WatchPro reports that Jomashop is selling a green dial Nautilus 5711-1A-014 for a “staggering” $363,600. The Nautilus in question is a boxfresh example from Patek’s 5711 farewell tour. The Last of the [Horological] Mohicans retails for $35k. Jomashop’s 10X flip so offended WatchPro’s Rob Corder that the industry rag’s sycophant-in-chief resorted to obscenity . . .
The site even has the balls to say that the watch is included in its “Summer Sale” . . . “Our goal is to provide the best service with the best possible pricing,” the company states without a trace of irony.
I don’t know from whence Mr. Corder’s testicular sarcasm springs. I doubt it’s on behalf of the thousands of aspiring Nautilus owners sandbagged by Patek Philippe’s decision to cease production of their most iconic model. Perhaps Mr. Corder’s pissed that the industry he covers without a trace of irony seems to have lost its collective mind. Well, not the manufacturers . . .
The buyers. For it is they who’ve turned the market for the Patek Philippe Nautilus into the modern day equivalent of Holland’s 17th century tulip craze. Tulips you say? Yes, tulips. investopedia.org:
In 1634, tulipmania swept through Holland. “The rage among the Dutch to possess [tulip bulbs] was so great that the ordinary industry of the country was neglected, and the population, even to its lowest dregs, embarked in the tulip trade.” . . . the best of tulips cost upwards of $750,000 in today’s money (but with many bulbs trading in the $50,000 – $150,000 range).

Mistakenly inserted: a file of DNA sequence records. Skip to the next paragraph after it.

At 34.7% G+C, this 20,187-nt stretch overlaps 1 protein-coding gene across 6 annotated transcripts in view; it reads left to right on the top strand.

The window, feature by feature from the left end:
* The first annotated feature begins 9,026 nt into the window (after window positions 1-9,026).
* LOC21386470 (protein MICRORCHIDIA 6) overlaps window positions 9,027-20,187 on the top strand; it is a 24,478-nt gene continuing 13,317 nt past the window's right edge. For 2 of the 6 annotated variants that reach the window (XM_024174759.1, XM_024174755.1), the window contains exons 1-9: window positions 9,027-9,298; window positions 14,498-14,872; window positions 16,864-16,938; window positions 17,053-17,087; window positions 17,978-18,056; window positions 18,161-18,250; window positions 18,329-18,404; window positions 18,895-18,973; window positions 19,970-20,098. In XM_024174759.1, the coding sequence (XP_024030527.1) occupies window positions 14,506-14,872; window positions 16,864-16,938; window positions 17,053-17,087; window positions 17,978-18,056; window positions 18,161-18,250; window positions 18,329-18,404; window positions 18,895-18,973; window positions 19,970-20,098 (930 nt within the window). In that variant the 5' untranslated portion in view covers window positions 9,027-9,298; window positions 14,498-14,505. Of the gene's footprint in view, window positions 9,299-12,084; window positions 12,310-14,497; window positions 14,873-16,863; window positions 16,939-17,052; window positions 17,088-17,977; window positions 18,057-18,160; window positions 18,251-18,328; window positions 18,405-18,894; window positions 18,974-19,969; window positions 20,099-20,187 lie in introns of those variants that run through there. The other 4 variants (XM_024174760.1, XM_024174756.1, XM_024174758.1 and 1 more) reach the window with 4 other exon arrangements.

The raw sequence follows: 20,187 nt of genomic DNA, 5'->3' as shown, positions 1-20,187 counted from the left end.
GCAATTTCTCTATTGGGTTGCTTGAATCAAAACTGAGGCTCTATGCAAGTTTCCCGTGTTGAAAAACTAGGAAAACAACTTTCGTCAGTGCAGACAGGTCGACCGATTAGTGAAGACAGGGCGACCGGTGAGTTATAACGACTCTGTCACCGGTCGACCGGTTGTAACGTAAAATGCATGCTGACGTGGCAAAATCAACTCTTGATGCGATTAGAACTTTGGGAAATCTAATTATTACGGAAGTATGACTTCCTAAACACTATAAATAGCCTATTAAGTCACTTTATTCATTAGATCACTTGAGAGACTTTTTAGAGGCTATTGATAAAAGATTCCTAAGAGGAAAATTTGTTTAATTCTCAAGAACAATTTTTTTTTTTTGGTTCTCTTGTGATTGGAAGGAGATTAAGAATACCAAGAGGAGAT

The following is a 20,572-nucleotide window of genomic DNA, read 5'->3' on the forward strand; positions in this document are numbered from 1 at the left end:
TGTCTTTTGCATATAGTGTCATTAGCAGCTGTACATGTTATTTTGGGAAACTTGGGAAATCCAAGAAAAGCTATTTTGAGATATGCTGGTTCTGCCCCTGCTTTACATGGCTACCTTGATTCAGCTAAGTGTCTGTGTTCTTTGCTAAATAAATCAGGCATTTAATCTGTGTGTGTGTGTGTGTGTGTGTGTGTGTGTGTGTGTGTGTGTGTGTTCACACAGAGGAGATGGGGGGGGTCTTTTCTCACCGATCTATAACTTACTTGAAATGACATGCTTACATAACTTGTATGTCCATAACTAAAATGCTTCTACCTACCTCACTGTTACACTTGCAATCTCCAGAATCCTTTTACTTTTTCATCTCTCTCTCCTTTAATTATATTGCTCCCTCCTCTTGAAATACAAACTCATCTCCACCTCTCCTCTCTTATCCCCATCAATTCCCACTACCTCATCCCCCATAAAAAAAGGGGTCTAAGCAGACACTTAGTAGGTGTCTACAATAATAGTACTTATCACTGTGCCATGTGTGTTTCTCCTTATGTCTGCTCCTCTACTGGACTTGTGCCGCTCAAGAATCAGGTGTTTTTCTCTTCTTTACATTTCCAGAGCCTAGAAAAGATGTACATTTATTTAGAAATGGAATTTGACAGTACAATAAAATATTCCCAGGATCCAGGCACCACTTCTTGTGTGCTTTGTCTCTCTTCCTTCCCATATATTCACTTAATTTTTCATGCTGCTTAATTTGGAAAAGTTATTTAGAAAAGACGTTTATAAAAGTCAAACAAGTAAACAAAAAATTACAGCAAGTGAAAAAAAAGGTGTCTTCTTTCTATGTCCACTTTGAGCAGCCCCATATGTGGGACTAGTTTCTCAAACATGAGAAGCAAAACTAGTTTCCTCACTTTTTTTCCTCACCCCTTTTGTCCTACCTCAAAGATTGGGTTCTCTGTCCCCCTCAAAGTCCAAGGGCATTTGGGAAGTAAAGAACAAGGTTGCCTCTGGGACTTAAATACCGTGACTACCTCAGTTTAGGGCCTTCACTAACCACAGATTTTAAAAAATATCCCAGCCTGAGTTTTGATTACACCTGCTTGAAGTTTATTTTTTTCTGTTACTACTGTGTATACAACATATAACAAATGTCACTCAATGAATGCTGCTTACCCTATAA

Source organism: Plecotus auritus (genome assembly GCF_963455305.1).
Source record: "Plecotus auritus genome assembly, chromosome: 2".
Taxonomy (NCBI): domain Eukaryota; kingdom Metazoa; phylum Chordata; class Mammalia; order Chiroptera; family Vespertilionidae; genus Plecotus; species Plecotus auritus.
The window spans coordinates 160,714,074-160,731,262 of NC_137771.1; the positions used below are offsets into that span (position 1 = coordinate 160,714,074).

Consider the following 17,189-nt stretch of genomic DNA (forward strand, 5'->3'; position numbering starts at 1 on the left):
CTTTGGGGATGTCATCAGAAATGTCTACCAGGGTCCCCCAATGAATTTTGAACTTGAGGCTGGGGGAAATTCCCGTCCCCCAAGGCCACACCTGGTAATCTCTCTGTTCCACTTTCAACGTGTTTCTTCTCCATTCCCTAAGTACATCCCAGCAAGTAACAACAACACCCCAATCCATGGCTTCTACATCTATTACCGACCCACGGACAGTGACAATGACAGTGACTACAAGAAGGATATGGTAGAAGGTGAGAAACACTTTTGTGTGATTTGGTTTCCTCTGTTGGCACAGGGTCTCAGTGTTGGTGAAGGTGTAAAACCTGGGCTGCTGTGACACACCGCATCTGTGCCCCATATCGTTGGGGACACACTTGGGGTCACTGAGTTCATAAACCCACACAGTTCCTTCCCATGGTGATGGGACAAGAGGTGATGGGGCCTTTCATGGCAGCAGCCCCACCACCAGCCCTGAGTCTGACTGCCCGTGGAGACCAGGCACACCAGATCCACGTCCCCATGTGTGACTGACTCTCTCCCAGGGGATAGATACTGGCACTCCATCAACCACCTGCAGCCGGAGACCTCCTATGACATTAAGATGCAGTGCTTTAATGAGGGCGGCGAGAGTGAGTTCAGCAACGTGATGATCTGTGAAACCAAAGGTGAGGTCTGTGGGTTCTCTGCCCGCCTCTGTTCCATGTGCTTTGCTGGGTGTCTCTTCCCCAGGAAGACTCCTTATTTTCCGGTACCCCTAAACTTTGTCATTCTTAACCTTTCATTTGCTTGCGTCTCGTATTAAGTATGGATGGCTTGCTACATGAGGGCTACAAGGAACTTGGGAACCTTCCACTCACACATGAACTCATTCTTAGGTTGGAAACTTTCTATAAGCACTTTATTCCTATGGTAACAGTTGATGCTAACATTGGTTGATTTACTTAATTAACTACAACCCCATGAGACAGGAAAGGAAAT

Supply and demand baby! It’s the same inviolable economic law that’s elevated the price of a $35k Green Dial Nautilus to $360k. Just for fun, guess what happens when demand craters? By the end of 1637, the Dutch tulip market crashed. Big time.
Once prices started their decline, holders were forced to liquidate – to sell their bulbs at any price and to declare bankruptcy in the process. “Hundreds who, a few months previously had begun to doubt that there was such a thing as poverty in the land suddenly found themselves the possessors of a few bulbs, which nobody would buy,” even at prices one-fourth of what they paid. By 1638, tulip bulb prices had returned to from whence they came.
I’m not saying that the price of a pre-owned green dial Nautilus – or its blue dial predecessor – will return to MSRP or below anytime soon, if ever. As long as Patek maintains its mystique, as long as it preserves its place atop “The Holy Trinity,” there’s a good chance demand for its most popular products will exceed supply (60k watches a year), sustaining MSRP-plus prices.
But there are signs that we’ve reached peak Patek. The Chrono24.com chart accompanying WatchPro’s recent article – Prices plateau for hottest Rolex, Patek Philippe and Audemars Piguet watches – tells the tale.
The March price spike coincides with Patek’s decision to kill the blue dial 5711. I’m thinking the plateau also coincides with a rush to market by owners looking to cash in their chips and double their money. As with most plateaus, the next bit of the roller coaster ride is most likely downwards.
Part of that’s due to the Emperor’s New Clothes effect. Truth be told, the 5711 Nautilus isn’t a very exciting watch. Sure, it’s Gerald Genta’s masterpiece. A watch that revived Patek during the quartz crisis, replicating the hail Mary success of his Audemars Piguet Royal Oak. To fondle a plain Jane Patek Philippe Nautilus is to grok its quintessence. But really? Meh. I mean, there are other Pateks people.
Jomashop’s selling a brand new 18k white gold Patek Philippe Grand Complications Silvery Opaline watch for 23 percent below retail. A watch that MSRP’s at $53,463 can be yours for just $41,350 (minus three percent if you wire the money). Don’t be put off by its 38mm size or that awkward date window; 347 precision parts can’t be all wrong.